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Practice makes perfect

For those of you who have read the “Outliersby Michael Gladwell and/or my 30-second review on it, here is a marvellous infographic that shows what exactly 10,000 hours of practice look like.

Enjoy 🙂

I read and review – Outliers by Michael Gladwell

Today is the launch of my new column I read and review where I will be giving you my 30sec. opinion on my last readings.

Your feedback on contents of the review and its visual formatting is important and what is more, interesting to me, so please, feel free and encouraged to share it in the comments below. 🙂

Without further due, my first guest, Michael Gladwell:

(click to enlarge)

Want to receive more of my book reviews? Please subscribe in one (two) easy step(s) 🙂

A “Siri” conversation: What can I help you with?

siri

My faithful Personal Assistant, Mr. Siri.

He is British and although we had some initial issues with our accents (my pronunciation of “Maria” is “Midea” to him), we are mates now 🙂

With some inspiration from: http://siri-jokes.com/, there we had a nice conversation (mhm, yep, the window was open. Now my neighbours assume I have a bit slow Englishman at home (not that far from the truth)):

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Ok, ok, I’ll get some sleep (for I most certainly need it),

What is wrong with John Grisham…?

The-Associate-Cover

…or is it just me?

I am giving him a second chance to impress me and captivate me in a similar way The Hunger Games series, to entertain me like Douglas Adams’es or P.G.Wodehouse’s works, to teach me things about myself like Ray Bradbury, to enrich my vocabulary like J.K.Rowling did or… to do anything to withhold me from regretting I lost precious hours of my life trying to find why is he so famous of his writings.

It does not work as he does nothing for me. I am somehow not buying the style, the whole package – the “insight” in the world of law, lawyers, solicitors, attorneys, barristers, judges and who-not-among-them; the cheesy American dream, the working 80 hours a week rookie that will eventually become a partner and on his way to the top will meet vile-tempered people but will fight them with his impeccable moral code and will always remain the good boy, the hero who will leave the scene and begin a brand new lawyer’s life in some other firm (already waiting for him). Mhm. Too everything-is-on-the-surface. Too over-the top.

My first John Grisham novel was “The Associate”. A true bore. Back in my senior year at the university I had to translate it for one of my exams. It took me good three months of struggle and I got the feeling some nevrons might have died in the battle.

I hated all Grisham-related talks ever since up until very recently when I decided to give him a second chance. This time with “The Firm”. 25% now (Kiki-reading) and nothing thrilling happened. Yes, the guy met with an FBI agent. So what? I am pondering over should I lose time for the next  75% or I should call it a day (in this case a novel) and go back to the readings I enjoy…?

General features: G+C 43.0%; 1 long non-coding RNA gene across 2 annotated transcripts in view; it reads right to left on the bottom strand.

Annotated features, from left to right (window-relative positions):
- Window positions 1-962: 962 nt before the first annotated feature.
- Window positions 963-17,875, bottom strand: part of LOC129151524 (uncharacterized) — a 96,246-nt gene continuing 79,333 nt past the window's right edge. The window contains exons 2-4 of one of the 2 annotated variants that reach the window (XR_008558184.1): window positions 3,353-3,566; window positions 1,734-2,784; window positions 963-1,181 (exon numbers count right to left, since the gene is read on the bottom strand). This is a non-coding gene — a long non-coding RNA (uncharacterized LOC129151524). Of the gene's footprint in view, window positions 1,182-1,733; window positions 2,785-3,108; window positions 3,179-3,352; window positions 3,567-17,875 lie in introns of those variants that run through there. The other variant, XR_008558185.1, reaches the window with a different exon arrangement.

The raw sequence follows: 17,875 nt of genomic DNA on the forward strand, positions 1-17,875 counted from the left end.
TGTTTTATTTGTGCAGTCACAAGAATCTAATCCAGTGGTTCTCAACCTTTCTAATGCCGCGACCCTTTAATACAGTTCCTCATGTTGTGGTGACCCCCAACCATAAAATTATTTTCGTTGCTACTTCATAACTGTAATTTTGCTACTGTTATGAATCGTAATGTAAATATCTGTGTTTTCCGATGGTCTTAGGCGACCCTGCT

What is your Grisham experience?

Have I taken a wrong turn or is he just the male version of the chick-lit without its humour and lightheartedness?

Still wondering is it him or is it me,

I don’t believe in tests…

No test

anymore.

A couple of days ago I posted an interesting online based vocabulary test and my result of 17.000.

Yesterday I got back to it and did the test once again (as you may have expected, I know the same set of words), BUT this time I checked different post-vocabulary fileds. Instead of “All of my subjects were in English” (or sth of the kind) I checked that I no more learn English and that I stopped about an year ago (true fact). On the additional questions (this time there were much more – I checked that I read, speak, and write a lot: with one word communicate a lot in English (the truth). Guess what, this time my result was not 17.000 but 23.500.

So, I decided to take another test and to see what would my n:

Found this one: http://dynamo.dictionary.com/placement/level

Result: 50.052

Pff, what should that mean?

For one it surely means that the tests are lost on me. The lot of them and all the pals, mates, and peers they might have.

I remembered how we once had that perfect candidate for the place of attorney in our office. He got 100/100 on each and every test but turned to be a weird psycho bloke post-hiring. He did know the matter but had no clue how to use it.

So, I’ll stop with tests and will continue with reading, speaking and writing a lot and…

come what may.

Your remaining-untested-in-the-future,

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